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against dissent, legal actions or clubbing

General elections have been scheduled for July, but these days the prime minister explained how he will deal with dissent, once again showing that the country is not heading towards democracy. Cambodia has been ASEAN’s rotating president for the past year, causing concern in the international community, and little will change when Indonesia assumes the presidency.

Phnom Penh () – After decades of controlling the country with an iron fist, Prime Minister Hun Sen has challenged anyone to criticize his party, the Cambodian People, ahead of the elections scheduled for next July, and he pointed to what the opposition believes are the two methods the autocrat intends to use to eliminate any dissent: “Which do you prefer? Face legal action in court or have me take PPC supporters out on the streets to be beaten to a pulp?” the Cambodian leader asked provocatively.

The resort to violence to persecute those who criticize the regime has been a constant during the Hun Sen government. In 2017 he dissolved the Cambodia National Rescue Party, (CNRP), the only remaining opposition party. Where the pressure, threats, jail or exile of the opponents did not arrive, a judicial power has arrived that responds to the will (and reprisals) of the leader. Both former CNRP president Sam Rainsy and his deputy Mu Sochua have been forced to live in exile, while Kem Sokha, who remained in the country and was jailed in 2017, was released two years later. with the obligation not to leave the country or participate in political activities while a treason case is open.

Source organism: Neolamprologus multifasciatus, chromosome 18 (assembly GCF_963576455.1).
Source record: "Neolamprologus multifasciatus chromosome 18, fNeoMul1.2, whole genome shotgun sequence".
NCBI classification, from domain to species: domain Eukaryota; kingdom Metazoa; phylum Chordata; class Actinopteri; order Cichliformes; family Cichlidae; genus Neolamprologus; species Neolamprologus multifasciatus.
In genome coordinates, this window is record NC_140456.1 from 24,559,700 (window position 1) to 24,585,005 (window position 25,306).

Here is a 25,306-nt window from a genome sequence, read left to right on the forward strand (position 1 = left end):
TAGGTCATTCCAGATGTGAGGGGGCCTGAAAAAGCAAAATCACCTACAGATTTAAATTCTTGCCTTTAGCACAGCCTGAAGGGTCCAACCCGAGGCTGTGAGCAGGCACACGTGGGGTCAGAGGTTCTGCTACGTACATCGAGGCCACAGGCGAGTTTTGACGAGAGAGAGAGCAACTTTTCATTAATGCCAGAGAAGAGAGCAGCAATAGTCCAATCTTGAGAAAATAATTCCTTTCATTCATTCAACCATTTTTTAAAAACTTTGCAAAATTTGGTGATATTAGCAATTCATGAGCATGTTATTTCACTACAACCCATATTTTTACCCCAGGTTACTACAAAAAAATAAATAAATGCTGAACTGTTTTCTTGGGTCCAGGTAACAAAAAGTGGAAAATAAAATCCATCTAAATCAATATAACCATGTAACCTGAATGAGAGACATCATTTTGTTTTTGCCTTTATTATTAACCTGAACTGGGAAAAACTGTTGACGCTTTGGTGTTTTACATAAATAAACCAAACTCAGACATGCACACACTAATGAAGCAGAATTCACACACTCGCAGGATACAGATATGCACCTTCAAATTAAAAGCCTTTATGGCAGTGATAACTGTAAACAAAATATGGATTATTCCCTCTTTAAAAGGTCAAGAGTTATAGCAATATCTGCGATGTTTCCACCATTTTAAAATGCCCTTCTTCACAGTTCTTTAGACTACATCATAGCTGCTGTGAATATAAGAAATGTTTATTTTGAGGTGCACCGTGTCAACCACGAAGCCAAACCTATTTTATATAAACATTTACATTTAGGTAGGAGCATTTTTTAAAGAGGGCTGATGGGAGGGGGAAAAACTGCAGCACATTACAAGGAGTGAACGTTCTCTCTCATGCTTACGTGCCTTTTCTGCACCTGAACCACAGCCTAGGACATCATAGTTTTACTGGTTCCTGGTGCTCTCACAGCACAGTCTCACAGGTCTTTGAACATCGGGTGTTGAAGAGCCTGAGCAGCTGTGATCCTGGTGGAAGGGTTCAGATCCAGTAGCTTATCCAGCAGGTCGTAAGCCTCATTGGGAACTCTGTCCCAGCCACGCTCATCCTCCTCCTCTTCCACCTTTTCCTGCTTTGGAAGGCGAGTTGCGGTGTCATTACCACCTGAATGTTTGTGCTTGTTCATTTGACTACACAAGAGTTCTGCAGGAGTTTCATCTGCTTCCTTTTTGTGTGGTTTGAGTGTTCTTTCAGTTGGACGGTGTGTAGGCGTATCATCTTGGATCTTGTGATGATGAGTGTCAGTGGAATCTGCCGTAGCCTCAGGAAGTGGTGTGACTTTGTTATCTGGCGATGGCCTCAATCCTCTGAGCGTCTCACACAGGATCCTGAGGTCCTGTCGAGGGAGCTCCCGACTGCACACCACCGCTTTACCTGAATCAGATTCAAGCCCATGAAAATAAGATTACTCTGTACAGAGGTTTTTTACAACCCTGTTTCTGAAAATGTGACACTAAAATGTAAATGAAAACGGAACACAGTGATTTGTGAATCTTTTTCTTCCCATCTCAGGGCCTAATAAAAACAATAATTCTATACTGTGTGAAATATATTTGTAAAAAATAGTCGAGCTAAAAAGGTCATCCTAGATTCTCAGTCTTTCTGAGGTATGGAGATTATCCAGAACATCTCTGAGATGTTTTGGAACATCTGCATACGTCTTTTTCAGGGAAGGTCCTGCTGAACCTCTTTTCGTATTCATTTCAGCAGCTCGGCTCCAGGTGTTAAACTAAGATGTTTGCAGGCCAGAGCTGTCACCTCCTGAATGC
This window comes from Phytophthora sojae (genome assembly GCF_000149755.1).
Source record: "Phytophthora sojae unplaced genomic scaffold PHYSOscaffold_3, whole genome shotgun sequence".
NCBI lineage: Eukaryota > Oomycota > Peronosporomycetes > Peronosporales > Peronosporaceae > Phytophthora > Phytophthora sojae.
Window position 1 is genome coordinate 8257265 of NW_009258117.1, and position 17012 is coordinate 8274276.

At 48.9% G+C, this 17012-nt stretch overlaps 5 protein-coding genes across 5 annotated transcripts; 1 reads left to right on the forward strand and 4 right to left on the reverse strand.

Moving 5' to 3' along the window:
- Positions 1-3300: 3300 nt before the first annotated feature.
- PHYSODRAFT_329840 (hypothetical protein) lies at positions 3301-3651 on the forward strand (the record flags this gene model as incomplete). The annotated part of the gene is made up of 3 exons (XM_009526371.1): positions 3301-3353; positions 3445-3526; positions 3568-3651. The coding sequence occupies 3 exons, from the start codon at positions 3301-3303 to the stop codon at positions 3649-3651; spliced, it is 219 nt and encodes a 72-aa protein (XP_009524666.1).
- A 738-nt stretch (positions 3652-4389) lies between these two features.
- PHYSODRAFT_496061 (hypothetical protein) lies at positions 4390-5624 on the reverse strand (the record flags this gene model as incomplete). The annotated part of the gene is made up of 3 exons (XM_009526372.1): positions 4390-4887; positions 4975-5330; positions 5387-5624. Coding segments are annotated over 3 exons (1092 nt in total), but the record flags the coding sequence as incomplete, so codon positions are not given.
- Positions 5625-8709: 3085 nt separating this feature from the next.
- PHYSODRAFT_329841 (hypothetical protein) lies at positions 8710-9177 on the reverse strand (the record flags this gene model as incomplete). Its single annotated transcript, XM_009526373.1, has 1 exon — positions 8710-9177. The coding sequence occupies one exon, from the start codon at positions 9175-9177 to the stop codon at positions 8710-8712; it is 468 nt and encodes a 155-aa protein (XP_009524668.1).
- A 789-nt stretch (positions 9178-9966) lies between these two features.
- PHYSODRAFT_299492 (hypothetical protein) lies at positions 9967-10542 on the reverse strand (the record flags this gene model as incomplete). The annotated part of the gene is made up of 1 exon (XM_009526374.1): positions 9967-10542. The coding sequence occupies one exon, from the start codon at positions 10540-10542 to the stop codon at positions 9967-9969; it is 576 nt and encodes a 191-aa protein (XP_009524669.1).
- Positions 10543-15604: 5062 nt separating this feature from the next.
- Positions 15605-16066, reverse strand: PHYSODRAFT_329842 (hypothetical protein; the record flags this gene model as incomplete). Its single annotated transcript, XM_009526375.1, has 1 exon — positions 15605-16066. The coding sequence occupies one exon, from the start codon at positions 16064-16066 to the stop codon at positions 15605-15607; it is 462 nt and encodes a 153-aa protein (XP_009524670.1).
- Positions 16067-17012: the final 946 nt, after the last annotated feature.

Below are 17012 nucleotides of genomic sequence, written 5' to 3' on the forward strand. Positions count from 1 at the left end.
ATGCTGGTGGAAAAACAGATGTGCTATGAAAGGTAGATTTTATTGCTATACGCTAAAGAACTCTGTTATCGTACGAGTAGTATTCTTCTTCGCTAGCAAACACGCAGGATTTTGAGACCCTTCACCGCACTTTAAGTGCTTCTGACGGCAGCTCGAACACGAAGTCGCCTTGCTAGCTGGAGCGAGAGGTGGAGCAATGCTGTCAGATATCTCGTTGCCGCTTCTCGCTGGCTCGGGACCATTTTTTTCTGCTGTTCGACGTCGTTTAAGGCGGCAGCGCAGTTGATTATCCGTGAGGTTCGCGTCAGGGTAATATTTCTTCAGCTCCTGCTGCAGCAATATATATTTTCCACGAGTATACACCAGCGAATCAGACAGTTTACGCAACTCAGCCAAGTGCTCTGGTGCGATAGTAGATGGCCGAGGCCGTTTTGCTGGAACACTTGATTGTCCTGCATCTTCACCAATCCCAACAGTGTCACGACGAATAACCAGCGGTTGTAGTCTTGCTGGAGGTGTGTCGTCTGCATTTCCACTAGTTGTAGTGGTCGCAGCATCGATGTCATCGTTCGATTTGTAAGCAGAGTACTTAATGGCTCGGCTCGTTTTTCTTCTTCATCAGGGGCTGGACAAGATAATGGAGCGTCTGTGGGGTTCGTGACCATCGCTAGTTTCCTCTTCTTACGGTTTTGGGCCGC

“Although general elections in Cambodia are approaching, ASEAN [Asociación de Naciones del Sudeste Asiático] and the entire international community should not be fooled into thinking that it can be a democratic process, considering the conditions in the country,” said Mercy Barends, a member of the Indonesian House of Representatives and an ASEAN parliamentarian for human rights. . “They should put more pressure on the Cambodian government to release political prisoners unconditionally, to end the campaign of persecution against the opposition and to act in accordance with the provisions of the Paris Peace Agreement, signed in 1991 and conceived to lead the country on the democratic path.”

Throughout the past year, Cambodia has held the rotating ASEAN presidency, the motto of which was “ASEAN ACT: Addressing Challenges Together.” However, Hun Sen’s relations with the ruling military junta in Myanmar (beginning with his visit to the Burmese capital Naypyidaw at the beginning of his term), the organization’s tepid stance on the conflict in Ukraine and the difficulties in defining an unequivocal position vis-à-vis China while maintaining a strategic ambiguity towards Taiwan, have heightened international pressure and suspicion. The Indonesian presidency, which began with the summit on November 13, 2022, could bring more clarity regarding the Association’s democratic identity and greater commitment to counter authoritarian impulses within it.



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